"Know one thing, Grierson. Now or later, if you have one of your thugs lay a hand on me, you better kill me, because by God I'll take it personal, and I won't be down forever. Ever been in combat, Grierson? I've killed thirty men or more." He nodded at Grierson's shoulder holster. "Ever had that thing out in the heat? Ever aim it at anybody for real? Think about it, Grierson. You and your girlfriend there."
    Brubaker looked like he was about to explode. Without bothering to look in his direction, Grierson waved him back down again disgustedly. "Martel--"
    Jim cut him off. "Not another word. I want a lawyer. Now."
    "Think about it, Martel. As long as you haven't been charged we can still handle this administratively. Stay at that country club for a year or two. If we go to court it's twenty-to-life, hard."
    "Screw you."
    "Closing in on your lies, are we?" Brubaker asked with a vicious smile. "You blew it about the nineteenth and now you can't cover it up. You're nothing but a damn traitor."
    "Kiss my ass." Martel shifted his gaze back to Grierson. "Charge me or get the hell out."
    "Just a couple of more questions, Martel."
    "Kiss off." Stubbing out his cigarette he reached over to the pack that was still on the table and fished out another one. He suddenly realized that he didn't have a light and glared at Grierson, who produced his lighter.
    "I'll make you a deal, Martel. I won't ask you anything I've asked before, and you answer what I ask. All right?"
    Jim started to tell him where to shove his questions, then thought about it. He had nothing to hide, and didn't want to seem as if he did. Hell, he supposed he even wanted them to get to the bottom of this. He just wasn't going to be screwed with anymore.
    "Sure. Why not? New questions only. No repeats. You ask, I'll answer. But start using your psywar tricks on me again, and not another word."
    "Okay. Deal. You're from North Carolina, aren't you, Martel?"
    "Yeah. So what?"
    "Ever been to Manhattan?"
    "Sure I have."
    "Like the place?"
    "It's all right."
    "Ever talk about Manhattan with any of your friends?"
    "You mean Willie?"
    Grierson nodded.
    "How the hell can I remember that . . . yeah . . . sure, we must have. Most Germans are curious about Hollywood and New York."
    Grierson stared at him intently.
    "Ever been to Oak Ridge?"
    "What?"
    "You heard me."
    Jim sat absorbed in thought for a moment. This must have a point, but he couldn't figure it out.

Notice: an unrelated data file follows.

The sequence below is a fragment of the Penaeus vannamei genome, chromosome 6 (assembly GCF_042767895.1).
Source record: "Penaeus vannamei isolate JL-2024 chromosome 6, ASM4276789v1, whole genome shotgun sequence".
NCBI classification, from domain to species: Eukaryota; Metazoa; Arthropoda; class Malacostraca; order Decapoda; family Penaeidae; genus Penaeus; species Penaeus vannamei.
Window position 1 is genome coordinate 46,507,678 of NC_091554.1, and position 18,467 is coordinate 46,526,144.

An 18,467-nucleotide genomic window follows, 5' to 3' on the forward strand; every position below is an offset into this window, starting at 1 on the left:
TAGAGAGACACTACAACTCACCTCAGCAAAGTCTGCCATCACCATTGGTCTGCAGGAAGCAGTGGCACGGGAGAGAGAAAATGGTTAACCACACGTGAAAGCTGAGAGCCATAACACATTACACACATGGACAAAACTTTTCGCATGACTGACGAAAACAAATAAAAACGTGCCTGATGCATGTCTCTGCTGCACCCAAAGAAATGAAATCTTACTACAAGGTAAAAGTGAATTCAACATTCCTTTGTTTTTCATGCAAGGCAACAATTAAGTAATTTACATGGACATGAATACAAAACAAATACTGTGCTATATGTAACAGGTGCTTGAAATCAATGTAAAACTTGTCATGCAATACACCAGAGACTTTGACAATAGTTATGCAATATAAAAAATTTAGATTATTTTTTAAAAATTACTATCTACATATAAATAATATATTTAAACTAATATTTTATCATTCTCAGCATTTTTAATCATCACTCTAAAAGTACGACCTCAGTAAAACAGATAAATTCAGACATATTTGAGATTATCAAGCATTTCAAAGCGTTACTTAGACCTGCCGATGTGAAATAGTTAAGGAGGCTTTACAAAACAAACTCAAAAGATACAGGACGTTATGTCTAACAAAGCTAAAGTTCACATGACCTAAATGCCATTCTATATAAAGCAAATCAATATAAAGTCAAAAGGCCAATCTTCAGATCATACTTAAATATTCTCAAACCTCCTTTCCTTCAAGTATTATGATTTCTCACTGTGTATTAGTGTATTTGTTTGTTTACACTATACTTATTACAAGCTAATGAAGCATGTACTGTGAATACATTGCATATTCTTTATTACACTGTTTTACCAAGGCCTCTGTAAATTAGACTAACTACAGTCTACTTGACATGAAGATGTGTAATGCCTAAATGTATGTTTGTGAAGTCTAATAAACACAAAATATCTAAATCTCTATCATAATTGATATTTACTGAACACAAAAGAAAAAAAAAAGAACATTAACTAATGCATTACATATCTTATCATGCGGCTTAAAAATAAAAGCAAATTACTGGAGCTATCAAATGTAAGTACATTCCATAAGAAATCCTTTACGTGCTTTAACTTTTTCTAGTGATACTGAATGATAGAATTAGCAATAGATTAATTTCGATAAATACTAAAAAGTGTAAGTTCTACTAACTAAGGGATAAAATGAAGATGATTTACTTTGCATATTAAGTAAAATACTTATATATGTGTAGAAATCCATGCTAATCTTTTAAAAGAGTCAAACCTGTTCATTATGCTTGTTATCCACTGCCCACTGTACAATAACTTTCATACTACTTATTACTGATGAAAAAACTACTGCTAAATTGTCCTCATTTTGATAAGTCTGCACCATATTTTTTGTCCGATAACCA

"There's an Oak Ridge at Gettysburg. It's where they built the Peace Monument. Is that what you mean?"
    "What about 238th Street in Manhattan, or Apartment U?"
    "What the hell are you getting at?"
    Grierson remained silent.
    "Look, if what you've asked me means something, I haven't got a clue."
    "What about the stadium at the University of Chicago?"
    "We never played there when I was in the Academy, if that's what you mean."
    Grierson took a cigarette from the dwindling pack and lit it. He continued to stare at Martel, his features expressionless.
    "Care to discuss any of it?"
    "Discuss what?"
    "What we've just been talking about."
    "Look, it might mean something to you but it sure as hell doesn't mean a damn thing to me. Manhattan. Apartment U or V. You've got another security leak? Somebody blow your codes?"
    Grierson stubbed his cigarette out and stood up. He started to pocket his pack of smokes and then pushed them across the table to Martel.
    "So is that it?" Jim asked coldly as the agent headed for the door. "You want to hang that on me as well?"
    "We'll be in touch, Martel." A guard on the other side opened the door, and the FBI man was gone. The lock snapped shut behind him.
    Martel took another pull on his cigarette and looked over at Brubaker.
    "I bet you'd love to call in a couple of your friends to help you kick the crap out of me right now."
    "Jesus, I hope they decide to go all the way on you," Brubaker replied wistfully.
    Suddenly, for no particular reason, Martel's attention fixed on the bathroom mirror. He waved.
    "Crap," Grierson snarled as he turned away from the other side of it, stepped past the cameraman and back out into the main corridor. He hated it when prisoners pretended they could see him.
    Damn him. He looked back at the camera crew that had been filming the interrogation, wondering why Hoover was going to so much trouble over this. It bothered him that Martel might know something important that the number three - all right, number four - man in the FBI wasn't privy to. And whatever this Manhattan project was, it was surely important.
    Grierson stepped out into the early evening chill. The film would be analyzed for any subtle gestures on Martel's part, but Grierson already knew that nothing new would be discovered. That was a problem; the Navy was breathing hard down Hoover's neck on this. Clearly Martel had some friends in high places, and without clear evidence of Martel's guilt, the case would soon be dropped. If that happened, Hoover would focus back in on alleged leaks within FBI counterintelligence and several of the defense plants that Grierson was responsible for.
    Even the hint of a screw-up was enough to put someone on Hoover's black list.
    Grierson climbed into his car and started back for the ugly confrontation he knew awaited him at FBI headquarters. He was learning to hate James Marte
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Copyright 1995 by Newt Gingrich & William R. Forstchen